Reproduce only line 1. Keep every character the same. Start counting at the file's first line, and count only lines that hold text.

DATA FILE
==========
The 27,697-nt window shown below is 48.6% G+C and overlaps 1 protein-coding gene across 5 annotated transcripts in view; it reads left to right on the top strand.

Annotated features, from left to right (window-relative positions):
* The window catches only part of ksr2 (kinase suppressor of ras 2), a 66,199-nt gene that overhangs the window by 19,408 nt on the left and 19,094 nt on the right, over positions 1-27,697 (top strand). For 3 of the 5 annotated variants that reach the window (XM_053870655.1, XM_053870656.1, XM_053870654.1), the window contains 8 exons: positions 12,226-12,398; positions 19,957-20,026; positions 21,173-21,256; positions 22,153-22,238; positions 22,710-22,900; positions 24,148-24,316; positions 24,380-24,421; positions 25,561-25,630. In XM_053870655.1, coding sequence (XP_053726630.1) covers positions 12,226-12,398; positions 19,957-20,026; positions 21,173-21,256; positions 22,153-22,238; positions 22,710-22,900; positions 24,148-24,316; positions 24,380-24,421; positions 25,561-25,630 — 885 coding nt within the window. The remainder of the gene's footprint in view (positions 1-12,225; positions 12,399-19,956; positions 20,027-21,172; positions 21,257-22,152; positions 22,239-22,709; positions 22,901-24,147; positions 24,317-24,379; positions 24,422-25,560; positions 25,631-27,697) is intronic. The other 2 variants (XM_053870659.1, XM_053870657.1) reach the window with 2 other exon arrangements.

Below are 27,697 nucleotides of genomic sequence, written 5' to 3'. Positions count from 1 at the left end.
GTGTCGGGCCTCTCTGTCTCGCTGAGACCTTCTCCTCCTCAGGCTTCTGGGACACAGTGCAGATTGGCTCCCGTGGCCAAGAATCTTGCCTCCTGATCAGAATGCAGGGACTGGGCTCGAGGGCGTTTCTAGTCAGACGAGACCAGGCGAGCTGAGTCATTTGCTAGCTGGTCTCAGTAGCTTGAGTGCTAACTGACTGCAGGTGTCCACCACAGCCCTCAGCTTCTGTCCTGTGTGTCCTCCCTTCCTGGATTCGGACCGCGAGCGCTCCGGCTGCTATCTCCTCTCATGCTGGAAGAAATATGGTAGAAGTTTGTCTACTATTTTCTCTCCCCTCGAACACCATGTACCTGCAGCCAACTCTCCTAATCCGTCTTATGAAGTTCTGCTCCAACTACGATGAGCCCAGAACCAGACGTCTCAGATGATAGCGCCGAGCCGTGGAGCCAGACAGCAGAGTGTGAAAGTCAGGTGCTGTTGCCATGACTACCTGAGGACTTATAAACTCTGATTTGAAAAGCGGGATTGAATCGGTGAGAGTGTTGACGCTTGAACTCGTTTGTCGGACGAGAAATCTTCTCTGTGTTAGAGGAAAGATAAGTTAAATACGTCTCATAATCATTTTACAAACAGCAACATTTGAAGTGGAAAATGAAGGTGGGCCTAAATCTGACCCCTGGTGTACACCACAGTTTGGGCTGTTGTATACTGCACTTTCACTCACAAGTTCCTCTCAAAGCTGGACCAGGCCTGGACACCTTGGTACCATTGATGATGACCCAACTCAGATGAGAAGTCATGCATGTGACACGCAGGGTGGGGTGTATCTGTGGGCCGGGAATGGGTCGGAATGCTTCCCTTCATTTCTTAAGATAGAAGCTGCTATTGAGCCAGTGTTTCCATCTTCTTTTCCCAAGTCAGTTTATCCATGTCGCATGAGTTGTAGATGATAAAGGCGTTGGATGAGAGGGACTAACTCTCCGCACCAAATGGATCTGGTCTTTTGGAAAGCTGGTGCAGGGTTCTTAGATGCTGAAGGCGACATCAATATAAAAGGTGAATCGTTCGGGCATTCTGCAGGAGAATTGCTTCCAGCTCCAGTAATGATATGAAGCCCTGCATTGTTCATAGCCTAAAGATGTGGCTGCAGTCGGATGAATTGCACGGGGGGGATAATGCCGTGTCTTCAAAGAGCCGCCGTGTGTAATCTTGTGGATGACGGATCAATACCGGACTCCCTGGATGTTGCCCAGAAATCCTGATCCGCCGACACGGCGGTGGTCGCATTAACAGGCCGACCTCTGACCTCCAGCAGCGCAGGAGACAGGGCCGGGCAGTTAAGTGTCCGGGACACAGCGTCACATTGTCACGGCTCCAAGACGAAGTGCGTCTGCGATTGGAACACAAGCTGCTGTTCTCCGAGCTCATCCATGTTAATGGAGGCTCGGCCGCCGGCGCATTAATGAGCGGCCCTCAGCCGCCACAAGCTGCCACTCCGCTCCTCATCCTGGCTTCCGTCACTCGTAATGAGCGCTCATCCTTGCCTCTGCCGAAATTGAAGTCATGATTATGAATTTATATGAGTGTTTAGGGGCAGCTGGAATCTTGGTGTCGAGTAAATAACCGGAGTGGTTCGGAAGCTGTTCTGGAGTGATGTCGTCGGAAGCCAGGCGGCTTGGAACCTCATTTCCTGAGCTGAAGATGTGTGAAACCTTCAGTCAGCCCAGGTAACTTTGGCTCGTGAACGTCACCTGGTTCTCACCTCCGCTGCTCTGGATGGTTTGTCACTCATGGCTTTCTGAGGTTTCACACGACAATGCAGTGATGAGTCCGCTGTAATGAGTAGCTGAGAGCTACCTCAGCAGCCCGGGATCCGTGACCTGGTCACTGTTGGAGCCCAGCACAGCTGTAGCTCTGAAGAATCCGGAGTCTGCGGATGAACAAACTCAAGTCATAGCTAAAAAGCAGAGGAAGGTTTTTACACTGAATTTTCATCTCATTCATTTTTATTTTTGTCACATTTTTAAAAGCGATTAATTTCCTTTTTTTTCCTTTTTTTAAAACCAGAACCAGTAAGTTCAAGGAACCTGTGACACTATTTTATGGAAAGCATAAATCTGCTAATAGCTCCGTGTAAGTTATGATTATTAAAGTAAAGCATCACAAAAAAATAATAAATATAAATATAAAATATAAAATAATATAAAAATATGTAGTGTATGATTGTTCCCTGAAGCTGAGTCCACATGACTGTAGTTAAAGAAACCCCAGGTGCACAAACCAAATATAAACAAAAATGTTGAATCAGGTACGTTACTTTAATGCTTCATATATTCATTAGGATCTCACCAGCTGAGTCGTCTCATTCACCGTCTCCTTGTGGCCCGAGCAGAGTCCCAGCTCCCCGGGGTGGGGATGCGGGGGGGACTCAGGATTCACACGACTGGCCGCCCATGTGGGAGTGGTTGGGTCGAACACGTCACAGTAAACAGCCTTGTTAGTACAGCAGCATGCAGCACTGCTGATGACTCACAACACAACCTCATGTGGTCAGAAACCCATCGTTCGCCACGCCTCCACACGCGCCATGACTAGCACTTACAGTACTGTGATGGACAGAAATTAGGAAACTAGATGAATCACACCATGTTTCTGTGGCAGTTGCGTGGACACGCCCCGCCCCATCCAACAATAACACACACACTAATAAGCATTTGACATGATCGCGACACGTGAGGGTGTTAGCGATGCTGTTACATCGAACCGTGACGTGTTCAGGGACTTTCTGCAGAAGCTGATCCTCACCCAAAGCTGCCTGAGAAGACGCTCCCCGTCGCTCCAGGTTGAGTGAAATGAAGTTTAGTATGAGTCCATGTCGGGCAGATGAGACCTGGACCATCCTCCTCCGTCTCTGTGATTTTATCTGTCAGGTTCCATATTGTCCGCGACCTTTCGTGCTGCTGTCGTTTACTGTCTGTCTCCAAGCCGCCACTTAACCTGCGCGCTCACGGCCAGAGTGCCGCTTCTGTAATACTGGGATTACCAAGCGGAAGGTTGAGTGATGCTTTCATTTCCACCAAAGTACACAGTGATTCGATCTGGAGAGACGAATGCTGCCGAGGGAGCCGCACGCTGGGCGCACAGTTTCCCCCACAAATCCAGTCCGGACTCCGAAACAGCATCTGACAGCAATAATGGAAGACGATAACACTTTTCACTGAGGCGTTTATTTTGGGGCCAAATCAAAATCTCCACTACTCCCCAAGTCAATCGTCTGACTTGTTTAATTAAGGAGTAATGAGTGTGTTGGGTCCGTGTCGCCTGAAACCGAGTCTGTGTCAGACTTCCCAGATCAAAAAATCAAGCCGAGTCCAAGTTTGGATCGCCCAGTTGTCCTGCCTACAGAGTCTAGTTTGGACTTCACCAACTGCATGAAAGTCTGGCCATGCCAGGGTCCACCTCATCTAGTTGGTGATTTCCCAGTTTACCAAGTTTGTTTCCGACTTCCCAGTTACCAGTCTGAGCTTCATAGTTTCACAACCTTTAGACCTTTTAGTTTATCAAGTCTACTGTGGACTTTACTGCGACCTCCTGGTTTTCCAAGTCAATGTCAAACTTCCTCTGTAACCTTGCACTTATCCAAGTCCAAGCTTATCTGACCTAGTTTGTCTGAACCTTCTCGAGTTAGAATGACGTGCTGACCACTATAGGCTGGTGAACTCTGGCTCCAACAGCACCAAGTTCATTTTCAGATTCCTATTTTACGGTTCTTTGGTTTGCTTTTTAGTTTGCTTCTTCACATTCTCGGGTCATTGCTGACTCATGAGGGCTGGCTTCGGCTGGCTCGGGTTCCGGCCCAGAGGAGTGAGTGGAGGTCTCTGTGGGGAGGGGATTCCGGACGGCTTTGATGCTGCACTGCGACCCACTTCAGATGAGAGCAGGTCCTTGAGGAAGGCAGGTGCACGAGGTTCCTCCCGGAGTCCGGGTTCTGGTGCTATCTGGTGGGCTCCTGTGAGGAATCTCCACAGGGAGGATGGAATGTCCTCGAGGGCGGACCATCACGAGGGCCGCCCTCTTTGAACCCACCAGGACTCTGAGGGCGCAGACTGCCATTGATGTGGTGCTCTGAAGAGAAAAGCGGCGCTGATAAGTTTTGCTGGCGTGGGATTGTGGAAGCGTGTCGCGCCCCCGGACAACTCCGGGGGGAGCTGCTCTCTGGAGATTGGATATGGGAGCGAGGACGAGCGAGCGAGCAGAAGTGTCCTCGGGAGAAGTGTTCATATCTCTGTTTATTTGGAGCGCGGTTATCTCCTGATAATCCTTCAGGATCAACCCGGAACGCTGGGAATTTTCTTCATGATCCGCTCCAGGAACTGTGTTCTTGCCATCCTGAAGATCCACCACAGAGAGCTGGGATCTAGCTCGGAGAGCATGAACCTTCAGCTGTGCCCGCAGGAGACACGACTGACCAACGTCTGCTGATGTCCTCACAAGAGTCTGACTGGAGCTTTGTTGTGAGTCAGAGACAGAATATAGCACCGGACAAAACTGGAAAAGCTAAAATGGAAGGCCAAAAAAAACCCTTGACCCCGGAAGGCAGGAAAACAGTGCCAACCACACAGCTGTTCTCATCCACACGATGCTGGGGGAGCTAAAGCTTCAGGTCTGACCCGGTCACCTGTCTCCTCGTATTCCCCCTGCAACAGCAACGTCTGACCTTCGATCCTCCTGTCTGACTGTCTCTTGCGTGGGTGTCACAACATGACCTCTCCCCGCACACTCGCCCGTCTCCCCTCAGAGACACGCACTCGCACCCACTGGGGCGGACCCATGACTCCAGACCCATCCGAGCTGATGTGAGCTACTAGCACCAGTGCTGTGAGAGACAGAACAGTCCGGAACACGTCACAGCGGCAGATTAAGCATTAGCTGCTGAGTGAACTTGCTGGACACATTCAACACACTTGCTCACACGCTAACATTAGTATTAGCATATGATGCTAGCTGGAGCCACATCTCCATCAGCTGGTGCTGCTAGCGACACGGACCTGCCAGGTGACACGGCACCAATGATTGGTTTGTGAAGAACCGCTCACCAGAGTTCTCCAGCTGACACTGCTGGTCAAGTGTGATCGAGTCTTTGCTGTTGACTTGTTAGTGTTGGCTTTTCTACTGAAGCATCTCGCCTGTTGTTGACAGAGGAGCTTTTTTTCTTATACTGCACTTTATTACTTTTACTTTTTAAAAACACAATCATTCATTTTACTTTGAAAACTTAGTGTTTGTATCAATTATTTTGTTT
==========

The 27,697-nt window shown below is 48.6% G+C and overlaps 1 protein-coding gene across 5 annotated transcripts in view; it reads left to right on the top strand.